UberX Is Killing Cab Industry, Drivers Say
"UberX has regular passenger insurance, taking 20 percent from the driver," Condie says. "But they basically tell drivers not to get insurance, to put it on your personal insurance. But you can't put others on your insurance."
A Chicago-based cabdriver working with Uber, who goes only by the name Joe, tells New Times that Uber held a meeting of taxi drivers in his area several weeks ago. At this meeting, they told drivers that the company does not allow commercial insurance. "I'm sitting in this meeting and they're saying this to us, and I couldn't believe it," Joe says.
The UberX rep at the meeting was peppered with questions about insurance. The drivers, Joe says, were told they would receive more information about it via email. That email has yet to arrive, Joe claims.
Joe's concern is that UberX is opening the door for non-taxi drivers to start giving people lifts around the city for money without proper regulation.
"It's decimating the cab industry," he says. "They're bringing in regular people and telling them to operate as cabbies and not providing them with insurance."
The bottom line is, commercial insurance is expensive. In some states, it can cost a cabbie up to $5,000.
"It basically fucks up their business plans," Joe says. "But if you have a passenger and he gets injured in an accident, where do they file a claim?"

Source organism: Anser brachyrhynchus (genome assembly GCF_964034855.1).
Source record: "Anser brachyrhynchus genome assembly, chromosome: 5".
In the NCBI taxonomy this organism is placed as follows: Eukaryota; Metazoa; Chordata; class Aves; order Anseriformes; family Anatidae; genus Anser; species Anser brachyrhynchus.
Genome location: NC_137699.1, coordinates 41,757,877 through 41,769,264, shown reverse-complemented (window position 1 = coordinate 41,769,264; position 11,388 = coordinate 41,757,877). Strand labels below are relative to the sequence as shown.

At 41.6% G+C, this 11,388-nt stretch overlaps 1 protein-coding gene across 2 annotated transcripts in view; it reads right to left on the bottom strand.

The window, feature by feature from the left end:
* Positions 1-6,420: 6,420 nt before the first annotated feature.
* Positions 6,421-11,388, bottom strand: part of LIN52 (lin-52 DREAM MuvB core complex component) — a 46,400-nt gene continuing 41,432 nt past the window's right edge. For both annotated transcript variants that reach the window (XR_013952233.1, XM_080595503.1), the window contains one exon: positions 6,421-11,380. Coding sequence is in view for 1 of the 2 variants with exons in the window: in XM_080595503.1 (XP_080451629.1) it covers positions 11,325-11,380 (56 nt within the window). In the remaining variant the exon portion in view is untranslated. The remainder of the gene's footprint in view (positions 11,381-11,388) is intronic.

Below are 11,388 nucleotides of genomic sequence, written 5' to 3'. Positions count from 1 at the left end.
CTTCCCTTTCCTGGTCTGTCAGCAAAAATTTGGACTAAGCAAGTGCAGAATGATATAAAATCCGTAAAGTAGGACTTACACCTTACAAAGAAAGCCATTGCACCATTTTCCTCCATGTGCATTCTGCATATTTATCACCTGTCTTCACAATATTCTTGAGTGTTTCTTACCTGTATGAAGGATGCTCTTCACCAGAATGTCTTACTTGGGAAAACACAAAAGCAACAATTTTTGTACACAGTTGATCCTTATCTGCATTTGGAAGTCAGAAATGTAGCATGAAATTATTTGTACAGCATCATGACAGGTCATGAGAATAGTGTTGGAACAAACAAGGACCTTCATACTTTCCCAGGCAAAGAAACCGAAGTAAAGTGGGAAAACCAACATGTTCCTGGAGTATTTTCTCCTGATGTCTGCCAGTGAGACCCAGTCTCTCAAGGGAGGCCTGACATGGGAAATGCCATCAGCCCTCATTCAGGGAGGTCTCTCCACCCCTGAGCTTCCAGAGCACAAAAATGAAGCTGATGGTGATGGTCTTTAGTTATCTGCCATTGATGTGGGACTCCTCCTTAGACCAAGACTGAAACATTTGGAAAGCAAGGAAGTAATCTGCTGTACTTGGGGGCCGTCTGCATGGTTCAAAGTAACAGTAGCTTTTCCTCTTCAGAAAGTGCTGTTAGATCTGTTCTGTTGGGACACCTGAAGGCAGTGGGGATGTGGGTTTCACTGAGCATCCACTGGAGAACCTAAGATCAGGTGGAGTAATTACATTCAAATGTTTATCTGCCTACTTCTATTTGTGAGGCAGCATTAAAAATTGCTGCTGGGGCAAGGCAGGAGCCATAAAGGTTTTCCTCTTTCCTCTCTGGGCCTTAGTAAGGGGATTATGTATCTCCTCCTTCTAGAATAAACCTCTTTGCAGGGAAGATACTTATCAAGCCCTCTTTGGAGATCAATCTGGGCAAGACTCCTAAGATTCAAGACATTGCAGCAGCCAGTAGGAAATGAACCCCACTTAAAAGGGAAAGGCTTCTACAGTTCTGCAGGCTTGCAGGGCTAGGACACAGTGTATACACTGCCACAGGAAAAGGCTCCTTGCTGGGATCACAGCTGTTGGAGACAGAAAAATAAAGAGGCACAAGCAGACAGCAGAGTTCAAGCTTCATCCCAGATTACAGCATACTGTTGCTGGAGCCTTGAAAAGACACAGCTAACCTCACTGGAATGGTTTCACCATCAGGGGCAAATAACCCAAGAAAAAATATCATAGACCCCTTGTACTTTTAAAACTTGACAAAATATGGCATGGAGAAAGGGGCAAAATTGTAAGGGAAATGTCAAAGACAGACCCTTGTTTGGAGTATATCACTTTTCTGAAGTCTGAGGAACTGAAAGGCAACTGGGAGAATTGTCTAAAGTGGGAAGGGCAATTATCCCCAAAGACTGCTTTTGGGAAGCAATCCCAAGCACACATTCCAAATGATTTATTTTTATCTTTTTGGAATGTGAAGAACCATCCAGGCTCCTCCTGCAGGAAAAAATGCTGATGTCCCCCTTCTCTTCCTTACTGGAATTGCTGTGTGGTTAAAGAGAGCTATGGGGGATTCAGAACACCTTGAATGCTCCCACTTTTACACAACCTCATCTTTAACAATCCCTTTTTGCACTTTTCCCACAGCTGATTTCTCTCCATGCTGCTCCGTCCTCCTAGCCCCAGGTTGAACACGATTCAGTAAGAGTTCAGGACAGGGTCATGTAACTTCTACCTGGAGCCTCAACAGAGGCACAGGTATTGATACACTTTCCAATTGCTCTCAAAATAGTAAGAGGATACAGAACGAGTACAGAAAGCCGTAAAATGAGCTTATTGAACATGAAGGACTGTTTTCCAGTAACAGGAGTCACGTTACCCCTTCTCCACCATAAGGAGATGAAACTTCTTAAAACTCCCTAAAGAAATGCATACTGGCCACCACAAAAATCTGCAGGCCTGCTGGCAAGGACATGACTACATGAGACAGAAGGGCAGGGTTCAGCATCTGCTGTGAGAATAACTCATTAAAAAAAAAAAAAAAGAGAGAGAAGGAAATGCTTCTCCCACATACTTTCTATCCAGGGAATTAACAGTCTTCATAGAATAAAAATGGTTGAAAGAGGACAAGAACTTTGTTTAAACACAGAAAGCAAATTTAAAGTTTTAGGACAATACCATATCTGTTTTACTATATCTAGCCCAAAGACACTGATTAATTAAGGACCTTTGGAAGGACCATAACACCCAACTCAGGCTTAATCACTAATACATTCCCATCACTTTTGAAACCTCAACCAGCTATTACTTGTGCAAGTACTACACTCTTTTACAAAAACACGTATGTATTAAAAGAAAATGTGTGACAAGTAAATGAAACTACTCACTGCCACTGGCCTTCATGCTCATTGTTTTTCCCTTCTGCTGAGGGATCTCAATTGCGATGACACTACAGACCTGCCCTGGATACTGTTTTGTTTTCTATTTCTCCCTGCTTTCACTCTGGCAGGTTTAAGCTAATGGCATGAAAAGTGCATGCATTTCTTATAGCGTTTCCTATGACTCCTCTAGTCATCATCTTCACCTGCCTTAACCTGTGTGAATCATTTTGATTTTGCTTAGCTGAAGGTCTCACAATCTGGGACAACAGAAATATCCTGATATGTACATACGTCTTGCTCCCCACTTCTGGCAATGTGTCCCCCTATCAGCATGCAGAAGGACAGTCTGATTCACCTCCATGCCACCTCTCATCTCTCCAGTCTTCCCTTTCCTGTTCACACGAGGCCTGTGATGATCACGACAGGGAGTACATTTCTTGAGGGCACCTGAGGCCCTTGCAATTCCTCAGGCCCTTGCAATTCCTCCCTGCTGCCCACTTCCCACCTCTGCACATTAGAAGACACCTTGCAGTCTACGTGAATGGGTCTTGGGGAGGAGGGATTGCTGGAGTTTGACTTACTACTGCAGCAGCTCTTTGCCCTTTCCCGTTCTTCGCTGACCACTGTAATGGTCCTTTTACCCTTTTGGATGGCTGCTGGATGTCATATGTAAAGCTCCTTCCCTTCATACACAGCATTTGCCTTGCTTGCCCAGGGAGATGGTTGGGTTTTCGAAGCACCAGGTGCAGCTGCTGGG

For rideshare companies like UberX, Lyft, and others, there are obvious advantages to having no regulation -- for both the driver and the passenger, it's cheap. And because there is no overhead, a company like Uber has flourished with its UberX service. And Florida could be next.
"The main problem with this industry is communication," Condie says. "I have no problem with rideshare entering our market, but it has to be regulated."
Condie says another app, called MyTaxi, which has been successful in Europe and recently entered the D.C. and Miami markets, is charging drivers only 2.6 percent and $1 per ride. Uber, Condie says, is charging drivers 20 percent for the same technology while not kicking a single cent back to local government, regulators, or the State of Florida.
And avoiding regulations.
For her part, Condie has sent a letter to the Florida Department of Insurance.
"Operators such as Lyft/sidecar/UberX are preying on the nation's dysfunctional taxi system and the fact that city/county/state governments AND insurance regulators are not in sync with each other and have no clue what is going on," her letter says. "The risk of exposure of private insurance is so great due to fraud/abuse it can be market destabilizing."
The bill going through the Florida Legislature to get Uber into the Sunshine State recently passed its first committee.
Send your story tips to the author, Chris Joseph.